• How does the Bradley manage to carry so much ammo?
  • The Puma IFV has an unmanned turret, so no turret basket, and it’s pretty large. So why does the Puma only have space for six dismounts?

The space under the turret on the Puma, where we would expect a basket to be on a manned turret, is actually a bunch of storage bins. It takes up about the same amount of space that two more shock-resistant seats would. So that’s where the space goes.

That begs more questions. Why do we need those bins? The Puma requires storage bins under the turret because the Puma’s sponsons contain fuel and various systems. They can’t be used for storage. On the smaller Bradley, the sponsons are empty and open to the cabin. So the space behind the bench seats can be loaded up with tons of stuff for both the vehicle and the dismounts. Check out this picture to see what I mean:

M2A2 storage space

Happily, this picture shows the space being used with things you are probably familiar with, like a cooler and a bunch of 2-liter bottles. In combat conditions, we’d expect this to be full 25 mm ammo boxes and TOW missiles for the Bradley, plus food and ammo for the crew and dismounts. If you give up that storage space, you have to put the stuff somewhere else. And you can’t easily relocate stuff for the dismounts outside of the crew compartment. Hence, storage lockers. Note also in the above picture the floor panels at the bottom left. These can be lifted up to access yet more storage space. This space is normally used to fit 25mm ammo. We can also see some storage space under the bench seat. Convenient, but not the best when dealing with antitank mines.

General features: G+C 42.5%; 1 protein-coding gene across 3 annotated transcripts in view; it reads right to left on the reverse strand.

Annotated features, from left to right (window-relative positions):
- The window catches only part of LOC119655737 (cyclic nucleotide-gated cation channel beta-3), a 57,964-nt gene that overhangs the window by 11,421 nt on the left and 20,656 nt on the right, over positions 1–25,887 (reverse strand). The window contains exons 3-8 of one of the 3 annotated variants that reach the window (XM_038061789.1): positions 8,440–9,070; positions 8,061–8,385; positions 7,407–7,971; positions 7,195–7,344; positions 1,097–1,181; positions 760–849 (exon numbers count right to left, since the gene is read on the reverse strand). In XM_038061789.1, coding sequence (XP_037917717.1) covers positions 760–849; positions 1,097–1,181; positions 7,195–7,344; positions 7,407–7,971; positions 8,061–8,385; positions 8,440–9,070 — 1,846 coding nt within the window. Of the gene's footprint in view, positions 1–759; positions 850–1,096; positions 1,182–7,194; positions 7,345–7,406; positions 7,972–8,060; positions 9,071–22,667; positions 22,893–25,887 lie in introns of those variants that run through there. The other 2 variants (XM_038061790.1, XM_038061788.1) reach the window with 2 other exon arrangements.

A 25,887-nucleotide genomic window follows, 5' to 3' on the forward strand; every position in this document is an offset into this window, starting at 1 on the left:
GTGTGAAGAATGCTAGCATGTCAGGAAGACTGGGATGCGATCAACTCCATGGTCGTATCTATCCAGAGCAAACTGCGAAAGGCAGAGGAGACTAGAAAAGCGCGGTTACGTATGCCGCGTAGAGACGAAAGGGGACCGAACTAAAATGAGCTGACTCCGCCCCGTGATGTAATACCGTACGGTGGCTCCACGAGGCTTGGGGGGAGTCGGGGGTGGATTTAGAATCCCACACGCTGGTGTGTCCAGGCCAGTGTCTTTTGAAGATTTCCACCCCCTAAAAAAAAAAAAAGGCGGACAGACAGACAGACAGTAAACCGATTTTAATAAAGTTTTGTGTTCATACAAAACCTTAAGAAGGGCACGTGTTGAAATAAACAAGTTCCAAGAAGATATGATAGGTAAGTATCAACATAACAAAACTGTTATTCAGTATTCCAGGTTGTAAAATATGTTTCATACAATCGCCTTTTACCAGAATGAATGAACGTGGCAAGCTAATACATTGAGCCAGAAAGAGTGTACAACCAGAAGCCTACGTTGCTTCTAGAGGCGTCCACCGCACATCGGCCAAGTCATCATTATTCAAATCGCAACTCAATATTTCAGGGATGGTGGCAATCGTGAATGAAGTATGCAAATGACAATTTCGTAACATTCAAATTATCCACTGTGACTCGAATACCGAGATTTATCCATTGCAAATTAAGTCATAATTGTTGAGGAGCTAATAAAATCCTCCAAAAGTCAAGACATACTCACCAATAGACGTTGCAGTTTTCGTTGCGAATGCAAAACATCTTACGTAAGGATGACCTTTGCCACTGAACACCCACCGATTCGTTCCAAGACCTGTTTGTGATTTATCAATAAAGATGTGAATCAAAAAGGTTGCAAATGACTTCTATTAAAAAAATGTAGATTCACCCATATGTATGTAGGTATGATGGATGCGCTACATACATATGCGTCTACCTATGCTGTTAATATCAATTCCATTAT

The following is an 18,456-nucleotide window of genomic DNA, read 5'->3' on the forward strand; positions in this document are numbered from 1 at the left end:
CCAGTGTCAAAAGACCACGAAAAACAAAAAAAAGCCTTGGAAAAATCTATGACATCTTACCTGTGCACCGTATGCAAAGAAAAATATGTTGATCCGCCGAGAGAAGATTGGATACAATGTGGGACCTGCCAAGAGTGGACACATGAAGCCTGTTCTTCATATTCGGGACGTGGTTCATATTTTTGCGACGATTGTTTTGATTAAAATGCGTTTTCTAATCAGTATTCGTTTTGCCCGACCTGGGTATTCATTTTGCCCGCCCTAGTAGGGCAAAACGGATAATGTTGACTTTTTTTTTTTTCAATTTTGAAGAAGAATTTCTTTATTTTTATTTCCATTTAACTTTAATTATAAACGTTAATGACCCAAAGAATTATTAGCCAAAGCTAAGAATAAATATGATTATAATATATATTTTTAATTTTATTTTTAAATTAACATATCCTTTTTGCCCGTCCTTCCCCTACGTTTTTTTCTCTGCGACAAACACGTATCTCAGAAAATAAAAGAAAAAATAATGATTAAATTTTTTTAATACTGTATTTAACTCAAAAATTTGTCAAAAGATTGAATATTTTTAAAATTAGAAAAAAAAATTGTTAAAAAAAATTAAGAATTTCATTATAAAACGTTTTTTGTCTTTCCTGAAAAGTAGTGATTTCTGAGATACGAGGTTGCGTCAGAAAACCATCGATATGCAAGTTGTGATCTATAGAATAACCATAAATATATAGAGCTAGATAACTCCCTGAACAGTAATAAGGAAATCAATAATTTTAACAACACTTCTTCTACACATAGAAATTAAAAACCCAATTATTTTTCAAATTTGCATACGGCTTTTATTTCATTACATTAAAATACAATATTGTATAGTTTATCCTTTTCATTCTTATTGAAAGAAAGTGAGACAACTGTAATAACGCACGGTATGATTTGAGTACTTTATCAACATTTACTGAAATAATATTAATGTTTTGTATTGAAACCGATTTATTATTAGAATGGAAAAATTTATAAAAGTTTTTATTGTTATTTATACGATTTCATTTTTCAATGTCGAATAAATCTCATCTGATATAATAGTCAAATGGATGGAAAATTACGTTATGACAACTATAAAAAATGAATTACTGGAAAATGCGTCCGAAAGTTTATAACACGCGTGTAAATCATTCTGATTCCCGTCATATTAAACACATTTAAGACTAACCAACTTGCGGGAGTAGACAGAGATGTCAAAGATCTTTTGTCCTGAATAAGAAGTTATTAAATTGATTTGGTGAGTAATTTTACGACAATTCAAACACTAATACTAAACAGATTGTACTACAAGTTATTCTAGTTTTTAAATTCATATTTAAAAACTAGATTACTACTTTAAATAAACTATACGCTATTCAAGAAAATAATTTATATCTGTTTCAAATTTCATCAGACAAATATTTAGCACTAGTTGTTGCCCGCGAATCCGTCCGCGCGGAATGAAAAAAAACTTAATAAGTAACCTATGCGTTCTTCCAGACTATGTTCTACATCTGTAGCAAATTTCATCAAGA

The Puma uses the in-cabin storage lockers for stuff for the dismounts, and it has a bunch of external compartments to hold the 30mm ammo. The Puma was designed with protection and survivability first. The Germans went to a lot of trouble to put in decoupled running gear to minimize the number of penetrations into the hull for the suspension, since penetrations mean weak points for mines. This meant that the sponsons had to hold more suspension gear. Plus, the Puma’s designers tried to isolate the passengers and crew from the fuel and ammo.

The Bradley was designed in an earlier time when survivability was not as paramount, and its designers put firepower first to counter the expected hordes of Soviet light armor. If the Bradleys could take those out, American tanks would be free to concentrate their fire on enemy tanks. Or so the theory went. While possessing a bit of a glass jaw, the Bradley proved to be an excellent vehicle killer in Desert Storm, and was a good fire support vehicle in Operation Iraqi Freedom.